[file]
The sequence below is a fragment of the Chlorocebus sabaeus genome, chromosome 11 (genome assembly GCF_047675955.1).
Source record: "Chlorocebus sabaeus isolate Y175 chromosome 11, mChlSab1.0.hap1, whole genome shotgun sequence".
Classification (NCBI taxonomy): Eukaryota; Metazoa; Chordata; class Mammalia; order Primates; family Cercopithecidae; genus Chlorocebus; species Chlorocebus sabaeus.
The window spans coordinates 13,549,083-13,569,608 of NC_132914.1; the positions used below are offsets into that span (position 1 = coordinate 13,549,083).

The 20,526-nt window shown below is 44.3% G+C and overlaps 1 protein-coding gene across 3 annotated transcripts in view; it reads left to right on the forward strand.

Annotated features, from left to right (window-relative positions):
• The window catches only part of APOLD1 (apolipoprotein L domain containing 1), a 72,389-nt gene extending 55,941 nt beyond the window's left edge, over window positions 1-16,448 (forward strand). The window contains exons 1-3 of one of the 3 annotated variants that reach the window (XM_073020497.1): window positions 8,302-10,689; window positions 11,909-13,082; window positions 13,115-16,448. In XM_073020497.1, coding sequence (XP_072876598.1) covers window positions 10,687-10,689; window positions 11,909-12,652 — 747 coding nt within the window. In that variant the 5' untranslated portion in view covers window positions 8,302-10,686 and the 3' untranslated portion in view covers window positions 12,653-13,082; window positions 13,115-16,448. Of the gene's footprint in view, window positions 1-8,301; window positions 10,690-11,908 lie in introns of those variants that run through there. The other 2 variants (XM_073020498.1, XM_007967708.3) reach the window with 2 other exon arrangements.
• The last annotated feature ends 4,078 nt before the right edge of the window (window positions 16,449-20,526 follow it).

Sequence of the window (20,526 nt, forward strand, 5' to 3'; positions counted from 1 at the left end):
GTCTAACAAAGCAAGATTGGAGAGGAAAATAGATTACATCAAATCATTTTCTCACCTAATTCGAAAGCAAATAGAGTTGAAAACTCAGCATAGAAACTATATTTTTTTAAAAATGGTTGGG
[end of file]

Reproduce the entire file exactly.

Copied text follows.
The sequence below is a fragment of the Chlorocebus sabaeus genome, chromosome 11 (genome assembly GCF_047675955.1).
Source record: "Chlorocebus sabaeus isolate Y175 chromosome 11, mChlSab1.0.hap1, whole genome shotgun sequence".
Classification (NCBI taxonomy): Eukaryota; Metazoa; Chordata; class Mammalia; order Primates; family Cercopithecidae; genus Chlorocebus; species Chlorocebus sabaeus.
The window spans coordinates 13,549,083-13,569,608 of NC_132914.1; the positions used below are offsets into that span (position 1 = coordinate 13,549,083).

The 20,526-nt window shown below is 44.3% G+C and overlaps 1 protein-coding gene across 3 annotated transcripts in view; it reads left to right on the forward strand.

Annotated features, from left to right (window-relative positions):
• The window catches only part of APOLD1 (apolipoprotein L domain containing 1), a 72,389-nt gene extending 55,941 nt beyond the window's left edge, over window positions 1-16,448 (forward strand). The window contains exons 1-3 of one of the 3 annotated variants that reach the window (XM_073020497.1): window positions 8,302-10,689; window positions 11,909-13,082; window positions 13,115-16,448. In XM_073020497.1, coding sequence (XP_072876598.1) covers window positions 10,687-10,689; window positions 11,909-12,652 — 747 coding nt within the window. In that variant the 5' untranslated portion in view covers window positions 8,302-10,686 and the 3' untranslated portion in view covers window positions 12,653-13,082; window positions 13,115-16,448. Of the gene's footprint in view, window positions 1-8,301; window positions 10,690-11,908 lie in introns of those variants that run through there. The other 2 variants (XM_073020498.1, XM_007967708.3) reach the window with 2 other exon arrangements.
• The last annotated feature ends 4,078 nt before the right edge of the window (window positions 16,449-20,526 follow it).

Sequence of the window (20,526 nt, forward strand, 5' to 3'; positions counted from 1 at the left end):
GTCTAACAAAGCAAGATTGGAGAGGAAAATAGATTACATCAAATCATTTTCTCACCTAATTCGAAAGCAAATAGAGTTGAAAACTCAGCATAGAAACTATATTTTTTTAAAAATGGTTGGG